Of course, this kind of data-use happens behind closed doors. Industry secrets that are intended to give companies the competitive edge. Not all redistribution of data is quite so protected though.
There’s another type of data broker; the services and sites that let you punch in a few details about an individual before selling you more. Want to know someone’s name and address history? Their political affiliations? Details about their relatives? The services are out there – and they’ll sell access to your information to anyone who’s willing to part with the money.
As if having your data available to companies and individuals wasn’t daunting enough, there’s an even darker side of data collection and sale – that done by cyber-criminals. From phishing scams and identity theft, to the targeting of young or otherwise vulnerable individuals, personal details are worth a tremendous amount of money to people who’ll look to exploit you with it.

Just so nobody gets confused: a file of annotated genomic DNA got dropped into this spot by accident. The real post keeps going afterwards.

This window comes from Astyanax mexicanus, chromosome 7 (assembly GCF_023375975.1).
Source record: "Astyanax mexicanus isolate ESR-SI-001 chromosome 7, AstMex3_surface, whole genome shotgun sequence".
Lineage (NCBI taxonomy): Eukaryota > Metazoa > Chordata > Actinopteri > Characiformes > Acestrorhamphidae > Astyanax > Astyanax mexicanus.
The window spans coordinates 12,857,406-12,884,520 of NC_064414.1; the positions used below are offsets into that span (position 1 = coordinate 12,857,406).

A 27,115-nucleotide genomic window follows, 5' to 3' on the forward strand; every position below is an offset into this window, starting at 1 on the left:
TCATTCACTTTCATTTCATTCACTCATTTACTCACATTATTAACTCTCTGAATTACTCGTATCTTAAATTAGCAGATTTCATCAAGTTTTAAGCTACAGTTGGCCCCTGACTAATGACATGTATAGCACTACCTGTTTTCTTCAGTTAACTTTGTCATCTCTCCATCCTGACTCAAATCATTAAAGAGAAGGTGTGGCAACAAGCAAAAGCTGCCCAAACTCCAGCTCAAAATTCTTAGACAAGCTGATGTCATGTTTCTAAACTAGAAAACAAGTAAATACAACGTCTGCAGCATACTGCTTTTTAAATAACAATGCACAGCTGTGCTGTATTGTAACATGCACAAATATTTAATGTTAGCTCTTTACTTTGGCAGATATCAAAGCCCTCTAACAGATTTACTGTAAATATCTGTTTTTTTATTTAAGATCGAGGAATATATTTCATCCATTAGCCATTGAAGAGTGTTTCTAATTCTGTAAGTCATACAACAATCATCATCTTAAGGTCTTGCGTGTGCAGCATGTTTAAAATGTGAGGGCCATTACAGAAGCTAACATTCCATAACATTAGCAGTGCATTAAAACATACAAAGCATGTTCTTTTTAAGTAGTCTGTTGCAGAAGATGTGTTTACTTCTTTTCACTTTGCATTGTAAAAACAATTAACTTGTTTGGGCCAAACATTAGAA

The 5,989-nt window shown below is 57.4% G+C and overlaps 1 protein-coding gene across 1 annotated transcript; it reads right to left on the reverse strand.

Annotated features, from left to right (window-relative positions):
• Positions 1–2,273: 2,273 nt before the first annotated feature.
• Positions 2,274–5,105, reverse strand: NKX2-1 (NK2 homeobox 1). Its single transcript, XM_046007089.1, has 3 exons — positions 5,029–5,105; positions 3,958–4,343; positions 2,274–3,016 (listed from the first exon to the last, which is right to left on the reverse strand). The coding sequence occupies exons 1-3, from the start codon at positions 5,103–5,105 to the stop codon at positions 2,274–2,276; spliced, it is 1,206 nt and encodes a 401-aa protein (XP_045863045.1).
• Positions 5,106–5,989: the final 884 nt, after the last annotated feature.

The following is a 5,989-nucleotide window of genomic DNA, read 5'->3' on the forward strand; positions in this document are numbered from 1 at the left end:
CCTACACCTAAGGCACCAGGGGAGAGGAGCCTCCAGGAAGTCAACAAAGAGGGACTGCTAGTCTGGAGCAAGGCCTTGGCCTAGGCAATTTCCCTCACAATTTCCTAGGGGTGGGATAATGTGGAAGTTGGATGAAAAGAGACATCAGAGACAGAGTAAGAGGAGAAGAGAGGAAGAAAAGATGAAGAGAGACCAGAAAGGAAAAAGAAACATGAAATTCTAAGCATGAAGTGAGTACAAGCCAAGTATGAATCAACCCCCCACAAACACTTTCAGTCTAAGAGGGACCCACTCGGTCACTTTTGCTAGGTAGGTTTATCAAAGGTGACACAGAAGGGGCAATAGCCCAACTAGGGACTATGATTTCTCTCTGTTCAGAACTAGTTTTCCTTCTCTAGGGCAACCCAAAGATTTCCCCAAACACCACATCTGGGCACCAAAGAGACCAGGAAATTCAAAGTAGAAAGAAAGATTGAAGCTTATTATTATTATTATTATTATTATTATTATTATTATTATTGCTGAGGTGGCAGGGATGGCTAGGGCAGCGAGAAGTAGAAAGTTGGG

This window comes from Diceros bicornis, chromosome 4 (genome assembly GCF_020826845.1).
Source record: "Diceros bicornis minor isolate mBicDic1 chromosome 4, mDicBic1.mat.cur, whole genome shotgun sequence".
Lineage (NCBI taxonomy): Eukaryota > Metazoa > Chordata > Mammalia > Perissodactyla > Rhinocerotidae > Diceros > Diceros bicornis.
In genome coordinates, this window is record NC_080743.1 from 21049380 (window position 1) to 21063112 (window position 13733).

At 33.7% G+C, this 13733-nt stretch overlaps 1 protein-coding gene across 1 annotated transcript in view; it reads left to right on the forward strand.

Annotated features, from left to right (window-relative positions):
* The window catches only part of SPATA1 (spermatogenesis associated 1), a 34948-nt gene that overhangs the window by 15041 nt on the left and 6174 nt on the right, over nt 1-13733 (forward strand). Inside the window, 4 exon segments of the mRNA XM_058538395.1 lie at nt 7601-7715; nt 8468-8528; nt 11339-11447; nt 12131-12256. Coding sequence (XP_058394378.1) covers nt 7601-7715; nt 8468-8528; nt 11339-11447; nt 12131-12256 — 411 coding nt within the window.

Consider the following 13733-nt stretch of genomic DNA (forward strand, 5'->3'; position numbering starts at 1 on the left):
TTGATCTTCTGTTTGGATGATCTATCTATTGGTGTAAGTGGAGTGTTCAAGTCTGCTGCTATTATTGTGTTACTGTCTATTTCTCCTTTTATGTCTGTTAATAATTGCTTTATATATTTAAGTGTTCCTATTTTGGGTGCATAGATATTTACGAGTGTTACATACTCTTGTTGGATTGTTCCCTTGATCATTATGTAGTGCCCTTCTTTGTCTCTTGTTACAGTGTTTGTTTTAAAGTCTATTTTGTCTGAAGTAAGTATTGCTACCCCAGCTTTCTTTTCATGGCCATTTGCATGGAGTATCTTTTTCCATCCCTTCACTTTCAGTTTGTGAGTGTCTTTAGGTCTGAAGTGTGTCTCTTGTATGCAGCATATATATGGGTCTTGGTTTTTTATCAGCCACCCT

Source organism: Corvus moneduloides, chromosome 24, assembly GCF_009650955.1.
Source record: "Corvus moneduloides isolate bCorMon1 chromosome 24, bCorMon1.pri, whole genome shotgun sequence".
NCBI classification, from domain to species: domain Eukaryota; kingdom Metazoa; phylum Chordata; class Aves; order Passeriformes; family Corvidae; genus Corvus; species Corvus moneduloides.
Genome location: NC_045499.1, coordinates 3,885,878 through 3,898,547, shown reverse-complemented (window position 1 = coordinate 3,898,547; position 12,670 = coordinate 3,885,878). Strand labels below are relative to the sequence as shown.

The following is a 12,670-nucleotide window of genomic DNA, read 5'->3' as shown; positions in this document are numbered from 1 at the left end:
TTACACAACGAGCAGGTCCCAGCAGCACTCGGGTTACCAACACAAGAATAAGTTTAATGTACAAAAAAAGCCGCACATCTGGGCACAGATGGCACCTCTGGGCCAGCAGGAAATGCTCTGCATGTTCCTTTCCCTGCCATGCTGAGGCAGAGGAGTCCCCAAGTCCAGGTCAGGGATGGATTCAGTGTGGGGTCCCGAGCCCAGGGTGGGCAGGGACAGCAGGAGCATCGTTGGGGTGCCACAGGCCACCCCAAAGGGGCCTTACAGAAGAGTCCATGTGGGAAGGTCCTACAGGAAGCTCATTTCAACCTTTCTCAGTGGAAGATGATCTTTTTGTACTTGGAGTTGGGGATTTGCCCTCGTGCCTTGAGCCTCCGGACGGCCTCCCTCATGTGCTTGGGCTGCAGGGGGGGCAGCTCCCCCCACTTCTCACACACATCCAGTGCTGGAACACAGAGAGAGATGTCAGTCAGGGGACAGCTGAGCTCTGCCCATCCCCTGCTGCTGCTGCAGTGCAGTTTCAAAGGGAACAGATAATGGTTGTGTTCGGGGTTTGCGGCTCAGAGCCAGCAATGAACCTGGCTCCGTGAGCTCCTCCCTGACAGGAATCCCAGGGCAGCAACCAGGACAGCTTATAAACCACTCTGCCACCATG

So, all things considered, the term ‘data broker’ isn’t really that helpful. What is helpful is understanding the intent behind the marketplace – and, generally, that intent is based on targeting you – for better or for worse.
Should you care about your data being out there?
For most people, having some portion of your personal data out in the world feels inconsequential. Society is changing – and governments are having to adapt their approaches to influence this change. By now, we’ve probably all realised that the large social media companies probably know what we’re going to eat for breakfast before we do – the trouble is, benevolent and malevolent data collection go hand-in-hand.
Realistically, is it a problem if a credit referencing facility knows you’re holidaying in Europe? What does it matter if there’s a record of who provides your gas and electricity on a server somewhere? The thing is, in the wrong hands, this data will build a bigger picture of you and your life. These are just examples – but they’re things that a criminal could use if they wanted to do a convincing job of imitating you.